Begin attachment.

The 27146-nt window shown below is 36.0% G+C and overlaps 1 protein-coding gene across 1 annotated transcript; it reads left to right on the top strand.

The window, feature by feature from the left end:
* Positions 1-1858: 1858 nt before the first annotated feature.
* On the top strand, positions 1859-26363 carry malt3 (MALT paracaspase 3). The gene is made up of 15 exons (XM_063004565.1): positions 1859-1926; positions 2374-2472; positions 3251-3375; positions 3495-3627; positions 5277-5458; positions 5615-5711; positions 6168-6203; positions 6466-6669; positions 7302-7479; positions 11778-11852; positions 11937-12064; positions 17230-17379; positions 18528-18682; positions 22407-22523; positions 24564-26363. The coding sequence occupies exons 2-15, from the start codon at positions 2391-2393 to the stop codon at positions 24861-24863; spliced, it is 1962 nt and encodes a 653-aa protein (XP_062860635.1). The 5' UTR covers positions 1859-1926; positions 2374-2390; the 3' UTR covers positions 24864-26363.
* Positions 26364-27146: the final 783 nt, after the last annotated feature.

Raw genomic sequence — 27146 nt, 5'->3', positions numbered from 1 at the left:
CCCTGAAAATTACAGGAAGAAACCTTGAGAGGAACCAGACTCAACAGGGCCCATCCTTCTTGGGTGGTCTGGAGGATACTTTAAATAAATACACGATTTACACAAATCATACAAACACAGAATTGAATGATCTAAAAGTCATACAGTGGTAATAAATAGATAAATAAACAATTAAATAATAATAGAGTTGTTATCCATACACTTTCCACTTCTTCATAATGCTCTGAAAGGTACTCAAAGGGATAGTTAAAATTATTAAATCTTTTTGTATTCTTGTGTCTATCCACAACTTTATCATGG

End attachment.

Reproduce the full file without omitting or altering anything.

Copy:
The 27146-nt window shown below is 36.0% G+C and overlaps 1 protein-coding gene across 1 annotated transcript; it reads left to right on the top strand.

The window, feature by feature from the left end:
* Positions 1-1858: 1858 nt before the first annotated feature.
* On the top strand, positions 1859-26363 carry malt3 (MALT paracaspase 3). The gene is made up of 15 exons (XM_063004565.1): positions 1859-1926; positions 2374-2472; positions 3251-3375; positions 3495-3627; positions 5277-5458; positions 5615-5711; positions 6168-6203; positions 6466-6669; positions 7302-7479; positions 11778-11852; positions 11937-12064; positions 17230-17379; positions 18528-18682; positions 22407-22523; positions 24564-26363. The coding sequence occupies exons 2-15, from the start codon at positions 2391-2393 to the stop codon at positions 24861-24863; spliced, it is 1962 nt and encodes a 653-aa protein (XP_062860635.1). The 5' UTR covers positions 1859-1926; positions 2374-2390; the 3' UTR covers positions 24864-26363.
* Positions 26364-27146: the final 783 nt, after the last annotated feature.

Raw genomic sequence — 27146 nt, 5'->3', positions numbered from 1 at the left:
CCCTGAAAATTACAGGAAGAAACCTTGAGAGGAACCAGACTCAACAGGGCCCATCCTTCTTGGGTGGTCTGGAGGATACTTTAAATAAATACACGATTTACACAAATCATACAAACACAGAATTGAATGATCTAAAAGTCATACAGTGGTAATAAATAGATAAATAAACAATTAAATAATAATAGAGTTGTTATCCATACACTTTCCACTTCTTCATAATGCTCTGAAAGGTACTCAAAGGGATAGTTAAAATTATTAAATCTTTTTGTATTCTTGTGTCTATCCACAACTTTATCATGG